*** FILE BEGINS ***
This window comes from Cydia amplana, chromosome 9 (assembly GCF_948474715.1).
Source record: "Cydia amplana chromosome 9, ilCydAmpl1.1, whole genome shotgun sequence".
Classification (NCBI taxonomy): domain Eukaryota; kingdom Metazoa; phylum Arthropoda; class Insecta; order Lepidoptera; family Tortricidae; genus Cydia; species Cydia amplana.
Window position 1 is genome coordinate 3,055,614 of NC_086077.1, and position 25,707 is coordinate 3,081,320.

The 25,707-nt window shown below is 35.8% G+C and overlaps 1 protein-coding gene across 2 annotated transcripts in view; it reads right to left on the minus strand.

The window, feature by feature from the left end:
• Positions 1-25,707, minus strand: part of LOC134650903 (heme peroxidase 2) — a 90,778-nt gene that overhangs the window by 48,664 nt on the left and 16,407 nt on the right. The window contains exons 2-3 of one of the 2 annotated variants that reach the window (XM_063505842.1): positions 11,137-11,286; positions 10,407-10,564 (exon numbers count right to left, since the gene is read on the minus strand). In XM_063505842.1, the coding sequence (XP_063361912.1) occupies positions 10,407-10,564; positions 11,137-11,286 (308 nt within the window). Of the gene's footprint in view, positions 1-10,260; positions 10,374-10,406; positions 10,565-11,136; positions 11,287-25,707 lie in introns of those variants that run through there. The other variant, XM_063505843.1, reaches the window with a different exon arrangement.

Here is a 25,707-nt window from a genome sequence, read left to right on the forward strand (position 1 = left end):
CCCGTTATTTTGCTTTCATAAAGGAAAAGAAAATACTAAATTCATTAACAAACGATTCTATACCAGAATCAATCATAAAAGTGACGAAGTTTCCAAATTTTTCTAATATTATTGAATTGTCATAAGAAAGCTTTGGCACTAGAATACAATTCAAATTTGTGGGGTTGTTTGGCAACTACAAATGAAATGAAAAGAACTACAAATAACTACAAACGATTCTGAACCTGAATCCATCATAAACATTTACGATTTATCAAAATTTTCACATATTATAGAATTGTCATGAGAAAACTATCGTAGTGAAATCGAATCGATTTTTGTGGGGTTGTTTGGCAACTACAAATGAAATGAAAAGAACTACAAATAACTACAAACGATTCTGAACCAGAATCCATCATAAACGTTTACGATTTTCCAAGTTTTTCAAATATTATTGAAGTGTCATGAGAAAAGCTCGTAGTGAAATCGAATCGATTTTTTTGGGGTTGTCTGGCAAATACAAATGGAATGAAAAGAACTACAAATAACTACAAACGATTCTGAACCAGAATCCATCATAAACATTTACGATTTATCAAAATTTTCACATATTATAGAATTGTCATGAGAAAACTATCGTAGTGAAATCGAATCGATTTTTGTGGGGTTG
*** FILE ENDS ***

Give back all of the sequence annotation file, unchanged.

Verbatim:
This window comes from Cydia amplana, chromosome 9 (assembly GCF_948474715.1).
Source record: "Cydia amplana chromosome 9, ilCydAmpl1.1, whole genome shotgun sequence".
Classification (NCBI taxonomy): domain Eukaryota; kingdom Metazoa; phylum Arthropoda; class Insecta; order Lepidoptera; family Tortricidae; genus Cydia; species Cydia amplana.
Window position 1 is genome coordinate 3,055,614 of NC_086077.1, and position 25,707 is coordinate 3,081,320.

The 25,707-nt window shown below is 35.8% G+C and overlaps 1 protein-coding gene across 2 annotated transcripts in view; it reads right to left on the minus strand.

The window, feature by feature from the left end:
• Positions 1-25,707, minus strand: part of LOC134650903 (heme peroxidase 2) — a 90,778-nt gene that overhangs the window by 48,664 nt on the left and 16,407 nt on the right. The window contains exons 2-3 of one of the 2 annotated variants that reach the window (XM_063505842.1): positions 11,137-11,286; positions 10,407-10,564 (exon numbers count right to left, since the gene is read on the minus strand). In XM_063505842.1, the coding sequence (XP_063361912.1) occupies positions 10,407-10,564; positions 11,137-11,286 (308 nt within the window). Of the gene's footprint in view, positions 1-10,260; positions 10,374-10,406; positions 10,565-11,136; positions 11,287-25,707 lie in introns of those variants that run through there. The other variant, XM_063505843.1, reaches the window with a different exon arrangement.

Here is a 25,707-nt window from a genome sequence, read left to right on the forward strand (position 1 = left end):
CCCGTTATTTTGCTTTCATAAAGGAAAAGAAAATACTAAATTCATTAACAAACGATTCTATACCAGAATCAATCATAAAAGTGACGAAGTTTCCAAATTTTTCTAATATTATTGAATTGTCATAAGAAAGCTTTGGCACTAGAATACAATTCAAATTTGTGGGGTTGTTTGGCAACTACAAATGAAATGAAAAGAACTACAAATAACTACAAACGATTCTGAACCTGAATCCATCATAAACATTTACGATTTATCAAAATTTTCACATATTATAGAATTGTCATGAGAAAACTATCGTAGTGAAATCGAATCGATTTTTGTGGGGTTGTTTGGCAACTACAAATGAAATGAAAAGAACTACAAATAACTACAAACGATTCTGAACCAGAATCCATCATAAACGTTTACGATTTTCCAAGTTTTTCAAATATTATTGAAGTGTCATGAGAAAAGCTCGTAGTGAAATCGAATCGATTTTTTTGGGGTTGTCTGGCAAATACAAATGGAATGAAAAGAACTACAAATAACTACAAACGATTCTGAACCAGAATCCATCATAAACATTTACGATTTATCAAAATTTTCACATATTATAGAATTGTCATGAGAAAACTATCGTAGTGAAATCGAATCGATTTTTGTGGGGTTG